This assessment of the program could demand a substantial process depending on the current needs of the program. The board might seek to use the vacancy to change the strategic direction of the program. Or, in a routine transition when the program is stable, the assessment may be accomplished in a shorter time frame with fewer resources and participants.
Review a detailed job description of the current position holder.
The search committee should review a detailed job description of the current position holder. If the board has concluded that new directions will benefit the program, the committee should redraft the job description to articulate and emphasize those directions. The description should include the board’s expectations, how the position relates to the board, and what the specific duties are. The committee should seek suggestions from staff members, clients, community partners, funders and other stakeholders.
Identify the characteristics desired for the new leader and describe the position.
The search committee should establish a profile of qualities and experiences that the new leader must have in order to be successful, based on the needs of the program. In preparing a profile of the desired characteristics, the search committee may want to involve key stakeholders - staff, clients, community partners, funders and others. Prioritize your list into two categories: qualities and experiences the candidate must have, and qualities and experiences that would be advantageous for the candidate to have. These may be thought of in terms of primary and secondary characteristics. This prioritizing of desired characteristics of the leader will guide the hiring process.
From these primary and secondary characteristics, create a candidate rating sheet that identifies the qualifications of the new leader. You will use this rating sheet to prepare the job announcement, evaluate resumes, eliminate candidates who do not meet basic requirements, rank candidates for the selection process, identify candidates to be interviewed, develop questions to be used in applicant interviews and reference checking, rate the candidates after the interview, and make your final selection.
Assess what the compensation package needs to be to recruit the leader you want.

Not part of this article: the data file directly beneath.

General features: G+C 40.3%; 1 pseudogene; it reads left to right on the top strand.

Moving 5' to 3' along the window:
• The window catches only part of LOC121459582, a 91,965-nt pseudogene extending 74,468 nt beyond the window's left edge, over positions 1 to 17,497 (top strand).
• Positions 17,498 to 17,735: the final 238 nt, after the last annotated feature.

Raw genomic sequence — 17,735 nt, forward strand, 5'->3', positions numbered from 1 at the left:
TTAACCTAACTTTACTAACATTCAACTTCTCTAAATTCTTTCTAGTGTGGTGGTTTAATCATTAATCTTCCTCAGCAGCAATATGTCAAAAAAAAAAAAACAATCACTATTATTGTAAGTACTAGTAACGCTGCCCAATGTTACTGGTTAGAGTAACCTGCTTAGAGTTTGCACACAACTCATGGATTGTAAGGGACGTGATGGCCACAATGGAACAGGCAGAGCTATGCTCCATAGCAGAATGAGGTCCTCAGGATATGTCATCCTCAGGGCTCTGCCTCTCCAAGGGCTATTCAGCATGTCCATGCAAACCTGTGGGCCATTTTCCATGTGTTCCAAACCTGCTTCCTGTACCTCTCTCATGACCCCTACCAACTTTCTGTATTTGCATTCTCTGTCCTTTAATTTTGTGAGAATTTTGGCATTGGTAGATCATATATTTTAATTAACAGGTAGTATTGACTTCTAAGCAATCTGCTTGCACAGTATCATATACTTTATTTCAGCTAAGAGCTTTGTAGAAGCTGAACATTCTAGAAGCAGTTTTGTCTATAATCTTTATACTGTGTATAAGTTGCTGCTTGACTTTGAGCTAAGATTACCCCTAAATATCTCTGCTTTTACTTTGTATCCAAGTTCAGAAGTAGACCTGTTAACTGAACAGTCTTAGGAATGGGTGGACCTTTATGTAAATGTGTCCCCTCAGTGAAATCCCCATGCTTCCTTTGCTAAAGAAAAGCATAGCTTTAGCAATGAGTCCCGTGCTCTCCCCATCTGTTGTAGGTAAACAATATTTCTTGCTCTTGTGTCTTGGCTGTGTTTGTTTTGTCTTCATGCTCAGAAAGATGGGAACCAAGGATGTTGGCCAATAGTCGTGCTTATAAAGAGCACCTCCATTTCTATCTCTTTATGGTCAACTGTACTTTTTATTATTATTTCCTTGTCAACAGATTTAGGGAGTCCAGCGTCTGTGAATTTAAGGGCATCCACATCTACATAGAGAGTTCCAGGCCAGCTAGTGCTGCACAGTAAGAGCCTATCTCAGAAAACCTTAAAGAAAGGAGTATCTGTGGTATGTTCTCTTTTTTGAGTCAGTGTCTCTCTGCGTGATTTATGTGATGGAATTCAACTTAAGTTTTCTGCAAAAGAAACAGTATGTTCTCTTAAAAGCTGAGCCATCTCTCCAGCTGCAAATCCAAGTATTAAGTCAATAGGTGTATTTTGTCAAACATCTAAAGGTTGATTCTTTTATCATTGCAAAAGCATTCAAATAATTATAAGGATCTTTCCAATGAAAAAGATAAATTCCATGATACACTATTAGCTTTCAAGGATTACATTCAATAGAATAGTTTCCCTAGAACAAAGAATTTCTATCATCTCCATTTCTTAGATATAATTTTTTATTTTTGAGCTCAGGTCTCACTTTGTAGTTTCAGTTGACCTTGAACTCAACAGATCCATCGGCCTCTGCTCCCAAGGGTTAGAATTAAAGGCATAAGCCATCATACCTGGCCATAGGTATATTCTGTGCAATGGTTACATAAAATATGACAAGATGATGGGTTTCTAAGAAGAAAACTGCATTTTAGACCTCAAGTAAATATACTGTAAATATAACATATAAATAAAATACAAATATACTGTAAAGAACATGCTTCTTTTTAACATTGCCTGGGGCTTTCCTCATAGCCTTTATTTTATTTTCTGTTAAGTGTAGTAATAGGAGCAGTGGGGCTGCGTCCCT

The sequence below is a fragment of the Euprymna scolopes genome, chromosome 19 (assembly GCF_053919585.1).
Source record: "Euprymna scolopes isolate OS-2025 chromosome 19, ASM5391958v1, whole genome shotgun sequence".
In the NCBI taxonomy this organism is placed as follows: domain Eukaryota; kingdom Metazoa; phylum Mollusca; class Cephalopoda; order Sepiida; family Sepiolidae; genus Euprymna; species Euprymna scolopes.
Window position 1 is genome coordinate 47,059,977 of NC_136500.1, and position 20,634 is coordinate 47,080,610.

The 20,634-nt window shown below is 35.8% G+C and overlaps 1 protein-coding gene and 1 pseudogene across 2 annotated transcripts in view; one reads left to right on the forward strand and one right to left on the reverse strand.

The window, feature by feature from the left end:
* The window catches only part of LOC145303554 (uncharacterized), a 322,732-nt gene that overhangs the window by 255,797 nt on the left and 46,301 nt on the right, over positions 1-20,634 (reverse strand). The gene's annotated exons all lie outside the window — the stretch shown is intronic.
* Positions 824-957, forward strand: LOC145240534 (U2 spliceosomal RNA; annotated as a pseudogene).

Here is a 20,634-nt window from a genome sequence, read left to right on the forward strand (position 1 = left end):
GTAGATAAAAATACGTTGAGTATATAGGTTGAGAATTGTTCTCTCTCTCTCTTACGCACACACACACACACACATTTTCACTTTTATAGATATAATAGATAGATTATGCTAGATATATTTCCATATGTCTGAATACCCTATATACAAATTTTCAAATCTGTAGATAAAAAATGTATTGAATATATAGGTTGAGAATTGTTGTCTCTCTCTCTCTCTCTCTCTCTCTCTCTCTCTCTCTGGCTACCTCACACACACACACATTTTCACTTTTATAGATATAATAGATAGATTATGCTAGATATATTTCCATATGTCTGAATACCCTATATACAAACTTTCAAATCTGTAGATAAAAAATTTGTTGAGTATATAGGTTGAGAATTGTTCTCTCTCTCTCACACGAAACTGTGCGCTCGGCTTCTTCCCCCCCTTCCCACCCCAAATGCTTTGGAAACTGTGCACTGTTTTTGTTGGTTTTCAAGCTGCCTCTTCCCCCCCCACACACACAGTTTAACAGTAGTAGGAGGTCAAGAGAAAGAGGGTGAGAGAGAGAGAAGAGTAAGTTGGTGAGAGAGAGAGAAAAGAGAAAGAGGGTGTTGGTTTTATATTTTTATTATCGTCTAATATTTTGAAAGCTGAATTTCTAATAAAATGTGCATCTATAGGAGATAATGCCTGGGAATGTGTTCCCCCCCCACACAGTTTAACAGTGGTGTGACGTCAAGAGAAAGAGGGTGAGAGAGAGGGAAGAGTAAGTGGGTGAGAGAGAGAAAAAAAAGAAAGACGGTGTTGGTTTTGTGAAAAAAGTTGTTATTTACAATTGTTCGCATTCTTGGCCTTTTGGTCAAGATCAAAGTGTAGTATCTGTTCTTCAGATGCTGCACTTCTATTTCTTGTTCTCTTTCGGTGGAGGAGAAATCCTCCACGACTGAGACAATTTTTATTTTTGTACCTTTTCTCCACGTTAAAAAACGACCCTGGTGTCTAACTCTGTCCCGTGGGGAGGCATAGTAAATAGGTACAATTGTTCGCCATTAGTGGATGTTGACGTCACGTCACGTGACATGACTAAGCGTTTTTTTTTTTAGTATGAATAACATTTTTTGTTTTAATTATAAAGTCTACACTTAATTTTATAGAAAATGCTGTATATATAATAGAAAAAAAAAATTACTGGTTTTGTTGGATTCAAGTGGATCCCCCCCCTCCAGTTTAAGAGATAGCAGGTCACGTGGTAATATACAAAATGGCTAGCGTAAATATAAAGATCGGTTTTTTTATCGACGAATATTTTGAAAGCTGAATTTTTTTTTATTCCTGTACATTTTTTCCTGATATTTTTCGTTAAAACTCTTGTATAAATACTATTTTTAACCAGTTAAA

This is a good time to review the salary and benefits you are offering. Particularly if one person has held the position for an extended time, the salary and benefits may no longer be competitive. It is important to have a competitive salary and benefits to attract and retain a candidate with qualities you desire. Compare what you have been paying your current executive director or staff member, or what you are considering offering your new hire, to what other legal aid programs may be paying. Pay particular attention to those programs which are similarly situated to yours in region, size, urban/rural and other demographics, experience of staff, and so on. MIE periodically conducts executive director salary surveys, available in the MIE e-library, and other organizations have conducted salary surveys of other staff members.
If your program’s salary and benefits have not kept pace, and if your organization does not have resources to increase the salary and benefits, consider enhancements to a modest salary such as: increasing holidays, increasing vacation, reducing total number of work days per month, offering a schedule with greater flexibility in working hours, providing matching retirement contributions, or providing funding for courses or conferences that relate to the work.
Develop a realistic time frame and budget for the hiring process.
This time frame should chart the process’ key phases including assessing the program; developing the job description, characteristics and announcement; advertising; screening resumes; interviewing and checking references; making your hiring decision; welcoming the new leader; and entering the post-hire period. The time frame also should identify each board member’s individual time commitment depending on whether he or she is part of the search committee.
The budget for the transition process might include expenses for advertising, a search firm or consultant, board or committee meetings, candidate interview expenses, or an interim executive director.
Designate a board committee to manage the search and recommend finalists to the full board.
Once the board has identified its direction and the experiences and qualities it seeks in a new executive director, it will want to form a search committee of its members. This committee will be empowered to manage the search process, solicit candidates, screen resumes, conduct initial interviews, and make recommendations of finalists to the board. The board should clearly communicate its mandate to the committee, giving it a timetable, budget, explanation of its authority, and suggestion of how many candidates to present to the board. A staff coordinator will be needed to assist the search committee by managing logistics, keeping files on candidates, and organizing committee meetings.